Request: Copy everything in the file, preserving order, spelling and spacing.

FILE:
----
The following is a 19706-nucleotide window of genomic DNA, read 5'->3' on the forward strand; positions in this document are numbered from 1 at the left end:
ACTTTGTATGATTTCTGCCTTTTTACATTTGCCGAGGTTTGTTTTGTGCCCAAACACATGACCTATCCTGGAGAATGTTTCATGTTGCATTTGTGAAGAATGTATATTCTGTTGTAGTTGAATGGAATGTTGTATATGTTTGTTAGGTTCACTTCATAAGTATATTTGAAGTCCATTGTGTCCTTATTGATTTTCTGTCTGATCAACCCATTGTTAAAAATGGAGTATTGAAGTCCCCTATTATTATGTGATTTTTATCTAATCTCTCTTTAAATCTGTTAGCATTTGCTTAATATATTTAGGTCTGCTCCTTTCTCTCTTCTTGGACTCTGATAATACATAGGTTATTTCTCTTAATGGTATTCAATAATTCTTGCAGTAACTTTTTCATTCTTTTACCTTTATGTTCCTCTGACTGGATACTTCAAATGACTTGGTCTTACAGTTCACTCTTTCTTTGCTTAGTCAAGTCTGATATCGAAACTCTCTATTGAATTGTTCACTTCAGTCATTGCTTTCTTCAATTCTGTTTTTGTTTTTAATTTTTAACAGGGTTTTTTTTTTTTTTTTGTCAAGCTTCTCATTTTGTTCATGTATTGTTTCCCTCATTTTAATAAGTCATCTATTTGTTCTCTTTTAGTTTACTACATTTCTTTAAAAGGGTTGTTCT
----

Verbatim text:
The following is a 19706-nucleotide window of genomic DNA, read 5'->3' on the forward strand; positions in this document are numbered from 1 at the left end:
ACTTTGTATGATTTCTGCCTTTTTACATTTGCCGAGGTTTGTTTTGTGCCCAAACACATGACCTATCCTGGAGAATGTTTCATGTTGCATTTGTGAAGAATGTATATTCTGTTGTAGTTGAATGGAATGTTGTATATGTTTGTTAGGTTCACTTCATAAGTATATTTGAAGTCCATTGTGTCCTTATTGATTTTCTGTCTGATCAACCCATTGTTAAAAATGGAGTATTGAAGTCCCCTATTATTATGTGATTTTTATCTAATCTCTCTTTAAATCTGTTAGCATTTGCTTAATATATTTAGGTCTGCTCCTTTCTCTCTTCTTGGACTCTGATAATACATAGGTTATTTCTCTTAATGGTATTCAATAATTCTTGCAGTAACTTTTTCATTCTTTTACCTTTATGTTCCTCTGACTGGATACTTCAAATGACTTGGTCTTACAGTTCACTCTTTCTTTGCTTAGTCAAGTCTGATATCGAAACTCTCTATTGAATTGTTCACTTCAGTCATTGCTTTCTTCAATTCTGTTTTTGTTTTTAATTTTTAACAGGGTTTTTTTTTTTTTTTTGTCAAGCTTCTCATTTTGTTCATGTATTGTTTCCCTCATTTTAATAAGTCATCTATTTGTTCTCTTTTAGTTTACTACATTTCTTTAAAAGGGTTGTTCT